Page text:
Germany's second-biggest airline, Air Berlin, entered insolvency earlier this month, putting thousands of jobs at risk. For these employees, the revelation that chief executive Thomas Winkelmann will nevertheless continue to draw a salary until 2021 is a bitter pill to swallow.
On Monday, Air Berlin employees demonstrated their displeasure with the situation, holding a protest at Berlin's Tegel Airport. "4.5 million for Winkelmann! Hartz IV [unemployment benefit] for us!" one placard read.
"No one is talking to us," protesting workers told Der Tagesspiegel.
Winkelmann took over the running of the business in February this year and was evidently aware that the firm was facing financial difficulties. He agreed to a salary of €950,000 ($1.12 million) per year plus a bonus of €400,000 ($472,000) for the first year, as well as a bank guarantee to insure his earnings in the event of the company winding up.
As a result, despite the company's bankruptcy, he will continue to receive money totaling €4.5 million ($5.3 million) euros until 2021. In contrast, the majority of Air Berlin's 8,000 employees will be laid off after the airline stops operations on October 28.
Daniel Flohr, spokesman for Germany's Air Transport Union (iGL), told Sputnik Deutschland that "the fact that this [Winkelman's] salary is secured and not for all the other 7,999 employees, is simply immoral. We are all equals, it's not right."
Moral or not, the payoff to Winkelmann is an "absolutely legal" way of insuring a salary with a bank guarantee, a practice which is "quite common," insurance broker Rolf Villmer told Sputnik.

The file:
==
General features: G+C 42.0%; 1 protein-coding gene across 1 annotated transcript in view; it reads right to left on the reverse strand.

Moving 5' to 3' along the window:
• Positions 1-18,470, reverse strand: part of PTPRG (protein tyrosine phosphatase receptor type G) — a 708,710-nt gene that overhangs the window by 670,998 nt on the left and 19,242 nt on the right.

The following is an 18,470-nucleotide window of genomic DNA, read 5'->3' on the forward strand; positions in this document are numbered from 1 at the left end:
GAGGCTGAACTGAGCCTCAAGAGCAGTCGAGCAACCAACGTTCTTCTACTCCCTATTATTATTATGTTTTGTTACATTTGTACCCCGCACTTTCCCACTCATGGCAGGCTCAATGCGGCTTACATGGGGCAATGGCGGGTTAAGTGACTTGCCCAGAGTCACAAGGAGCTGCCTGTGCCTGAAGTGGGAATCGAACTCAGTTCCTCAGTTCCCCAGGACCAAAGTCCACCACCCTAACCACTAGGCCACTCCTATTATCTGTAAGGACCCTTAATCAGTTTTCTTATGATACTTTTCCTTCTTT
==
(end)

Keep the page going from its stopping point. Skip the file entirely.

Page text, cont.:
"Winkelman has organized all this very cleverly. If you join a company which is under pressure, you want to be sure to get a salary in the future. It's quite common."
"In the case of Winkelmann, the total sum amounts to €4.5 million euros, so the contribution for the bank guarantee is about €45,000 euros per year, which is borne by the company."
A dual US-German citizen, Winkelmann is a former Lufthansa executive. He has been in negotiations with his former employers for weeks about the sale of Air Berlin planes, which Germany's biggest airline plans to use for its low-cost subsidiary, Germanwings. Lufthansa wants to buy 93 of the company's remaining 134 airplanes, while Easyjet is in negotiations to buy 27 to 20 aircraft from Air Berlin, Handelsblatt reports.
Air Berlin recorded a net loss of €782 million in 2016 and a further €293 million in the first quarter of 2017. According to Die Welt, since the company applied for insolvency on August 15, passengers who bought tickets after that date will be automatically refunded the ticket price. However, those who bought before that date will have to register their claims with insolvency administrators and can expect to receive just a fraction of the amount they paid.